Abu-Dhabi Art 2018: Thoughts on the invisible and the intangible

Editor-Researcher Denise Clarke explores the role and nature of artistic research practices in the extra-commercial exhibitions and activities at Abu-Dhabi Art 2018. Inherent in the artworks discussed in this essay, is the imperative to question, to probe to challenge knowledge and to partake in the negotiations between the representable and the intangible, the visible and the invisible. They engage with knowledge in a variety of ways to focus on its production and its loss, it’s retrieval and documentation and its multifarious mutations.

Photographs from the ongoing project Odysseus, by the artist Tarek al-Ghoussein, courtesy of the artist.

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An Enquiry in Identity, Politics and Artistic Practice in Siberia: Artists’ Portraits

In February of this year, an ongoing research project was initiated between researchers of the University of Edinburgh and the University of Tyumen. As part of the project which dealt primarily dealt with the phenomenon of cultural relations in the context of Siberia, in-depth interviews were conducted with four local artists.

Image:

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The Agency of Art. When will we take art seriously?

As part of our ongoing commitment to the MENA region, we are developing an interview series with Art Historians and Curators who chose to devote their career to the promotion of Middle-Eastern and North African art. Our aim is to give their work more visibility and to create links between them as part of a growing network.

Image: The Arab Nude: The Artist as Awakener @Kirsten Scheid

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Living in Exile: Far From Home by Paphonsak La-or

Far From Home connects and compares the two sensations of being away from home, one of the ruling elite of the early twentieth century, another of the commoners who currently struggle to survive. A writing of an unnamed exile individual that appears on the art book Far From Home 2017 encapsulates the difficult situation in which most of them have confronted when fleeing from Thailand.


Image: Paphonsak La-or, Far From Home, exhibition view at ARTIST + RUN in Bangkok, Thailand, 2017 @Thanavi Chotpradit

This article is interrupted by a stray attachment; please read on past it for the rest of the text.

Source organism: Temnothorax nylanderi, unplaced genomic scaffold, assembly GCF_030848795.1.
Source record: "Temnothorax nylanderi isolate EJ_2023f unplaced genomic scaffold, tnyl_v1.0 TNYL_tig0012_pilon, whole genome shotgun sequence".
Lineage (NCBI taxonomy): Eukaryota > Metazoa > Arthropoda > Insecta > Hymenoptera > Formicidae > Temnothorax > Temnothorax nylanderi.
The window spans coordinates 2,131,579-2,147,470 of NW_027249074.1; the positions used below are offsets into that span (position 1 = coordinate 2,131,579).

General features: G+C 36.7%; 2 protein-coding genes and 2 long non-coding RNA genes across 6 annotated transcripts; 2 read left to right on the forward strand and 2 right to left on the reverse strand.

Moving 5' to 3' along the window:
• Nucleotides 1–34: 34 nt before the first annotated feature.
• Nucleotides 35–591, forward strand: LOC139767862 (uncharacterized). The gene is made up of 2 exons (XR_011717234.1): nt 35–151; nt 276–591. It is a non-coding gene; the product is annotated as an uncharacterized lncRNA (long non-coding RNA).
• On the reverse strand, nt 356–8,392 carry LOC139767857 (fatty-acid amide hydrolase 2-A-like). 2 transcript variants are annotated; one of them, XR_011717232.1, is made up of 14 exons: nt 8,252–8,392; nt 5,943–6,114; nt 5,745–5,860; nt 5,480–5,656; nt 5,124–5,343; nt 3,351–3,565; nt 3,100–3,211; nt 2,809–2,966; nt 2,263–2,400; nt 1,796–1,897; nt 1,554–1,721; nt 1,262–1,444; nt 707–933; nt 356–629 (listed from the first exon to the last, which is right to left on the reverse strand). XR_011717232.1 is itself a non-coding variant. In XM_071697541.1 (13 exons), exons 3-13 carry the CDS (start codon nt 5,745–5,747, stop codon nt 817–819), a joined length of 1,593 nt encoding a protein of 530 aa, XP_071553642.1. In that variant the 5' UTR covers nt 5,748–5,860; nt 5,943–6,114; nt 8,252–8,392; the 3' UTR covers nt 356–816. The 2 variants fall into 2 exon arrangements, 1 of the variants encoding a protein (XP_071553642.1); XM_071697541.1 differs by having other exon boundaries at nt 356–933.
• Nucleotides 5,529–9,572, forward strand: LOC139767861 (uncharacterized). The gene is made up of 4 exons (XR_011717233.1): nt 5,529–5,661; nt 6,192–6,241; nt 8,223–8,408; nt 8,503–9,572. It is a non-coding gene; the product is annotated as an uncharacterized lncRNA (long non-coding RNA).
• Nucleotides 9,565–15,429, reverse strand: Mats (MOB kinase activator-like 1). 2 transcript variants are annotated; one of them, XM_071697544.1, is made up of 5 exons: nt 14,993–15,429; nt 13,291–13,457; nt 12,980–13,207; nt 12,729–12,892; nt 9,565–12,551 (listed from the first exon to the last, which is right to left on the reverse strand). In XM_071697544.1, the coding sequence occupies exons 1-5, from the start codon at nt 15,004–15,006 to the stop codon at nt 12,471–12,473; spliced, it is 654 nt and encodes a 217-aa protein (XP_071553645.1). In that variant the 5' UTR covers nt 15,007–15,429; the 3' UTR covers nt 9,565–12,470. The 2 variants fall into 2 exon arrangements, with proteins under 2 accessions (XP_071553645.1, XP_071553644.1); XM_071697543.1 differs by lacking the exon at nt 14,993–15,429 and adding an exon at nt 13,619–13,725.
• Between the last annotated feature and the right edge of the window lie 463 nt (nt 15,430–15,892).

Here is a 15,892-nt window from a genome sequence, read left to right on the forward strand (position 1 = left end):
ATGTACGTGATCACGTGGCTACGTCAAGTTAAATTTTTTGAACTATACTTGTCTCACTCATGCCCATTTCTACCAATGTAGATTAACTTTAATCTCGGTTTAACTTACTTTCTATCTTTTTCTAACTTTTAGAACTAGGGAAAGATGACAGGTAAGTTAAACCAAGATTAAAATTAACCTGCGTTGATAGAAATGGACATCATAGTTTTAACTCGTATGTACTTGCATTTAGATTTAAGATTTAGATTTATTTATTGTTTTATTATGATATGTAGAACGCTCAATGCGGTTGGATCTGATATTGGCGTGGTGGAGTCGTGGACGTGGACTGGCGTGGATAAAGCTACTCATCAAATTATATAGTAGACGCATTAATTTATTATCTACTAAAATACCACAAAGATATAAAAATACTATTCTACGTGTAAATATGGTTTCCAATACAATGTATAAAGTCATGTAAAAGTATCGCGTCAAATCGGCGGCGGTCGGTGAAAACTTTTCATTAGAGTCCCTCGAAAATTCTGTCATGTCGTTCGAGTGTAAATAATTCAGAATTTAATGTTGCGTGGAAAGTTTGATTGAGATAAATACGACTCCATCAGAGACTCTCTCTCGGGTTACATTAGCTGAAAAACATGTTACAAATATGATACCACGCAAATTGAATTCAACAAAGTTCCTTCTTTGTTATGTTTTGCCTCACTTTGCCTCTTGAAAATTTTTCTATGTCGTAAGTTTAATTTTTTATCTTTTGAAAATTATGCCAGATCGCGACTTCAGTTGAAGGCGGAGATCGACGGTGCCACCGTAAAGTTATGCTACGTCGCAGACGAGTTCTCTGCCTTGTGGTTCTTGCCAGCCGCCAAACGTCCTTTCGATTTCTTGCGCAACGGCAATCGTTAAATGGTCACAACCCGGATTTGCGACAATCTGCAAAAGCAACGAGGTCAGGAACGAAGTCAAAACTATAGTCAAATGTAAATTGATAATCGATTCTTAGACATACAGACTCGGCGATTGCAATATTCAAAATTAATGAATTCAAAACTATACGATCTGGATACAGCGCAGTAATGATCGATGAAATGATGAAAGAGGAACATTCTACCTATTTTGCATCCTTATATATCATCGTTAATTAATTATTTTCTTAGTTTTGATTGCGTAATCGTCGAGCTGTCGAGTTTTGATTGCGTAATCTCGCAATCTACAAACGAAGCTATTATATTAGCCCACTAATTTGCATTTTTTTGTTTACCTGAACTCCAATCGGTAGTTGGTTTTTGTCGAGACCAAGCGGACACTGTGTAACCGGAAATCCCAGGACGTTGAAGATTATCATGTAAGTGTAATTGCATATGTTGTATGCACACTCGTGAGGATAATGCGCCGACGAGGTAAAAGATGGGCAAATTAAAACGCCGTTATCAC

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Fieldwork as a convivial and undisciplinary practice

In this interview for Arts Cabinet, Bernard explores the uniqueness of an original practice, which goes beyond traditional research frameworks. Based on is personal experience, he provides an overview of situations that may lead researchers to open their practices to art and describes the obstacles they face inside the academy, their traditional space of action.

Image: Azé Kokovina, The clown, Lomé, 2013. @Gaétan Noussouglo

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Egyptian artists know the art of their world well, it's us who don't know it!

As part of our ongoing commitment to the MENA region, we are starting an interview series with Art Historians and Curators who chose to devote their career to the promotion Middle-Eastern and North African art. Our aim is to give their work more visibility and to create links between them as part of a growing network.

Image: Nadia Radwan on a study trip with her students, Pera Museum, Istanbul, June 2016. Courtesy © Nadia Radwan

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Reconsidering Culture in Times of Trouble: A Call for Re-conceptualization of Russian-EU Cultural Relations

Going beyond traditional methods of foreign cultural diplomacy, our definition of cultural relations is characterised by an increased focus on cultural communities and initiatives coming from within civic society, rather than from governmental circles. Only in close interactions between both civic societies can genuine cultural exchange can take place, as this enables all actors to avoid the well-known obstacles, and to lay the foundation for interstate cultural cooperation characterised by mutual understanding and dialogue, rather than by repulsion.

Image: The Diplomatic Academy of the Ministry of Foreign Affairs of the Russian Federation, Image ©Erik Vlaeminck, 2017

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EssayErik Vlaeminck
What is art and research?

Art and research is not only a matter of free collaboration between artists and researchers. Since 2008, it’s a political, educational, bureaucratic issue in Europe. On this matter, French debate is extensive. Is it because of the history of art education in this country.

Image: Open doors at the Ecole des Beaux Arts, Atelier Alberola ©Ludmilla Barrand, Instagram @psacparis

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